Scot­tish links with Myan­mar mean that we can­not turn a blind eye

Roddy Gow urges in­ter­ven­tion in the Ro­hingya cri­sis and says that the UK should lead a strong in­ter­na­tional re­sponse

The Scotsman - - Friends Of The Scotsman -

Amongst some of the worst news items re­cently have been the steady stream of hor­rific sto­ries em­a­nat­ing from Myan­mar – re­ports of op­pres­sion, death, rape and vi­o­lent dis­place­ment with the all too fa­mil­iar im­ages of des­per­ate refugees seek­ing safety.

Whilst the hu­man suf­fer­ing is not in ques­tion, there is con­sid­er­able dis­agree­ment as to where re­spon­si­bil­ity lies and what should be done to end the vi­o­lence and dis­place­ment.

Myan­mar was once called Burma and from 1824 to 1948 it was gov­erned by the Bri­tish as a colony, known of­ten as ‘the Scot­tish Colony’, due to the role played by Scots­men in run­ning the coun­try.

One of the most no­table was Sir James Scott and the Ir­rawaddy Flotilla Com­pany (IFC). The IFC was Scot­tish-owned and man­aged by P Hen­der­son & Com­pany from Glas­gow. It grew to be the largest river boat com­pany in the world with more than 600 ves­sels, car­ry­ing eight mil­lion pas­sen­gers and one and a quar­ter mil­lion tons of cargo a year.

Against this back­ground, the UK’S his­toric links sug­gest that we should be spear­head­ing ef­forts to deal with the mass dis­place­ment of peo­ple. We could cer­tainly lead an ini­tia­tive to in­ves­ti­gate the sit­u­a­tion and en­cour­age in­volve­ment by the United Na­tions. In his ex­cel­lent book The Ro­hingyas, In­side Myan­mar’s Hid­den Geno­cide, Azeem Ibrahim writes: “It is not enough for for­eign pow­ers to hide be­hind the ready be­lief that noth­ing they can say or do will in­flu­ence the regime (in Myan­mar) … in­ter­na­tional si­lence will be in­ter­preted as in­ter­na­tional dis­in­ter­est – re­mov­ing one of the few bar­ri­ers stand­ing be­tween the Ro­hingyas and geno­cide.”

Paul Scully MP, cur­rently a trade rep­re­sen­ta­tive for Burma, Thai­land and Brunei, writes: “The Bangladeshis’ worst-case sce­nario is that all 1.3 mil­lion Ro­hingya come over the bor­der. The best is that the Burmese mil­i­tary needs to end its dis­pro­por­tion­ate re­sponse to at­tacks from the mil­i­tant group Arakan Ro­hingya Sal­va­tion Army (ARSA).”

El­iz­a­beth Kennedy of In­de­pen­dent Diplo­mat, the non-profit diplo­matic ad­vi­sory group based in New York and Lon­don, says: “Since 25 Au­gust, the Myan­mar mil­i­tary has car­ried out a cam­paign of mass atroc­i­ties against the Ro­hingya, caus­ing more than half a mil­lion refugees to flee to Bangladesh. UN Sec­re­tary-gen­eral An­to­nio Guter­res has called the sit­u­a­tion ‘the world’s fastest de­vel­op­ing emer­gency and a hu­man­i­tar­ian and hu­man rights night­mare’.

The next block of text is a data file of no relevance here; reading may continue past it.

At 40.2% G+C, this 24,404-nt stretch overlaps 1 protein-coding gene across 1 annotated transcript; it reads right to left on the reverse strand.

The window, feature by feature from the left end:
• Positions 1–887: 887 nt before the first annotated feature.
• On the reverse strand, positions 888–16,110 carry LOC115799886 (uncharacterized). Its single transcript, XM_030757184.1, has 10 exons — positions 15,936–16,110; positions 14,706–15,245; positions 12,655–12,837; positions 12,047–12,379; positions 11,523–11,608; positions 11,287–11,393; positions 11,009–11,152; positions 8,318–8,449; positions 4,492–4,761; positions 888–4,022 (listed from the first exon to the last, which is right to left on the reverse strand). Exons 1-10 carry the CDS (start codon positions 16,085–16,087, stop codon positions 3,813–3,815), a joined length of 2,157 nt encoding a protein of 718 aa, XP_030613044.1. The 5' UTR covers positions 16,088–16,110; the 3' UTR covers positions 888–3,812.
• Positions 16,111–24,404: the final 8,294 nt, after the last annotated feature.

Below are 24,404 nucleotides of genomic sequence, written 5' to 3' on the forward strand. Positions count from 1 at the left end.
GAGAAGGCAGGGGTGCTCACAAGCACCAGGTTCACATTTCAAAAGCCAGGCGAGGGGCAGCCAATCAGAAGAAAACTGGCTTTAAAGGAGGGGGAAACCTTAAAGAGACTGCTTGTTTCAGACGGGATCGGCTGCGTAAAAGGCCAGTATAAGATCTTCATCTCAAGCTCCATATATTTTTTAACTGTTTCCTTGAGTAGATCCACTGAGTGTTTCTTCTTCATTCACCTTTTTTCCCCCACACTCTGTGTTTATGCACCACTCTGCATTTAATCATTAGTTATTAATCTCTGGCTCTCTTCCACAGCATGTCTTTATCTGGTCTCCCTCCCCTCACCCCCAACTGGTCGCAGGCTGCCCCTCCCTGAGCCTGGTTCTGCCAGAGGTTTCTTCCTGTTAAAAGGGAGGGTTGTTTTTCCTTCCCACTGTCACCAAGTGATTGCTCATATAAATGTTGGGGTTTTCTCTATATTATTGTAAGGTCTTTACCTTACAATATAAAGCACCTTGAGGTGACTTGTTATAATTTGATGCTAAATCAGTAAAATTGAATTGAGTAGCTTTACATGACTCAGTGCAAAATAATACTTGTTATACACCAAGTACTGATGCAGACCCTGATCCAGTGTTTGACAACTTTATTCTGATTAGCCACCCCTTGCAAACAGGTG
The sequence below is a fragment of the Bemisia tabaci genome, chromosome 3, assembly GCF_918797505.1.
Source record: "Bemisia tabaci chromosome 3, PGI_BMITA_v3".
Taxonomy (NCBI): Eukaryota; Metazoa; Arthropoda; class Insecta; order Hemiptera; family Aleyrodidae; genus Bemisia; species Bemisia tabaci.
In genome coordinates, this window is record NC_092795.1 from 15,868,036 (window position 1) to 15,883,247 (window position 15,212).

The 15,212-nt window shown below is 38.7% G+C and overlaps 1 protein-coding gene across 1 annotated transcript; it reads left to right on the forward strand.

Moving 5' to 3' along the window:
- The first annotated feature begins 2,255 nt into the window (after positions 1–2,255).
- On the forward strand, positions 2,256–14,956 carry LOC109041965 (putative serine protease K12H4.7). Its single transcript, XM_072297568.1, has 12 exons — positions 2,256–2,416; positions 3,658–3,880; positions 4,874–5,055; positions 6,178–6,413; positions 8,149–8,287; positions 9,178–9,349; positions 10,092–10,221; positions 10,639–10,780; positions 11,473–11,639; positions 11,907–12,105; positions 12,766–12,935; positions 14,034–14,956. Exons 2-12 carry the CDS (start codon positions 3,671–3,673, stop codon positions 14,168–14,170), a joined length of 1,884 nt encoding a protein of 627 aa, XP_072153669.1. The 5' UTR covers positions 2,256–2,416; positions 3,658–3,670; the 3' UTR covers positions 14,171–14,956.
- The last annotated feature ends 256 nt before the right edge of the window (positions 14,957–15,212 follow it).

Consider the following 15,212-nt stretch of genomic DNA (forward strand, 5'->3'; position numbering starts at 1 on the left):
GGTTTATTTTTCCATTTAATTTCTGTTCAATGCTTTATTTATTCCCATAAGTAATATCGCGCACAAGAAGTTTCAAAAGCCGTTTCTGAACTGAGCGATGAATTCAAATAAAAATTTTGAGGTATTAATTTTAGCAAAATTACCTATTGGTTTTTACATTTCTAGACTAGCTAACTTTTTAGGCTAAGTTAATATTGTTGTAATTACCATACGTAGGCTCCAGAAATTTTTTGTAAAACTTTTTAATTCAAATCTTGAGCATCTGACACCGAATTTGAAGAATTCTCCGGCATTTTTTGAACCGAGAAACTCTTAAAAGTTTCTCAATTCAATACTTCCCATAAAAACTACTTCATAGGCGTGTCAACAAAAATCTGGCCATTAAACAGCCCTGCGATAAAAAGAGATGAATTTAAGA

“Ro­hingya groups want gov­ern­ments to match their rhetoric with con­crete ac­tion. Specif­i­cally, gov­ern­ments should scale up hu­man­i­tar­ian sup­port for refugees in Bangladesh and in­ten­sify pres­sure on Myan­mar to al­low hu­man­i­tar­ian ac­cess to Rakhine state, where the atroc­i­ties took place.”

Keith Win, an ex­pert on Myan­mar who was born there, has mon­i­tored the busi­ness en­vi­ron­ment for the last 20 years. He tells me that “the prob­lems in Rakhine can be traced back to the 19th cen­tury, with Ben­gali work­ers brought in for in­fra­struc­ture, trans­port and farm­ing re­quire­ments.

“After the Sec­ond World War, the sit­u­a­tion was ex­ac­er­bated in 1948 when mil­i­tant Mus­lims, who had mi­grated from Ben­gal, de­manded an Is­lamic state and started a ji­had re­sult­ing in the deaths of 30,000 – 40,000 lo­cal Bud­dhists and eth­nic groups and started a war of at­tri­tion that went on un­til the mid to late 50s.

“The cur­rent sit­u­a­tion which has led to such wide­spread suf­fer­ing was set in train on 25 Au­gust, when ter­ror­ists (ARSA) at­tacked 30 bor­der po­lice out­posts re­sult­ing in the death of 12 po­lice of­fi­cers, who were hacked and be­headed.

“The tim­ing is also sig­nif­i­cant and it would ap­pear it was pur­pose­fully cho­sen, as it was a cou­ple of weeks be­fore the start of the UN Gen­eral As­sem­bly and the day after the re­lease of a re­port by Kofi An­nan to re­solve the north­ern Rakhine prob­lems. Th­ese re­cent events have set in train a vi­cious cy­cle of vi­o­lence which it is dif­fi­cult to con­trol.”

De­spite th­ese prob­lems, Myan­mar still at­tracts in­vest­ment and trade from com­pa­nies in the East but this will di­min­ish rapidly if the sit­u­a­tion is not re­solved.

Thai Myint-u, writ­ing in the FT, said: “The out­side world is ab­sorefugee

lutely right to pri­ori­tise the cri­sis at hand. it is equally im­por­tant, though, to jet­ti­son once and for all the Myan­mar fairy tale, and to ap­pre­ci­ate that work­ing in Myan­mar means work­ing with a near-failed state.”

The UK should take ur­gent steps to halt the vi­o­lence and re­strain the Myan­mar gov­ern­ment and those of us con­nected with the orig­i­nal Scot­tish Colony should speak out. Our cur­rent pre­oc­cu­pa­tion with Brexit is no ex­cuse for not in­ter­ven­ing and lead­ing a strong in­ter­na­tional re­sponse. The cre­ation of “safe zones” to fa­cil­i­tate the move­ment and set­tle­ment of dis­placed peo­ple, 60 per cent of whom are chil­dren, is an ab­so­lute im­per­a­tive. “Evil can only flour­ish when good men do noth­ing.” Roddy Gow, chair­man, The Asia Scot­land In­sti­tute.

0 More than half a mil­lion Ro­hingya refugees have fled to Bangladesh to es­cape vi­o­lence in Myan­mar

Newspapers in English

Newspapers from UK

© PressReader. All rights reserved.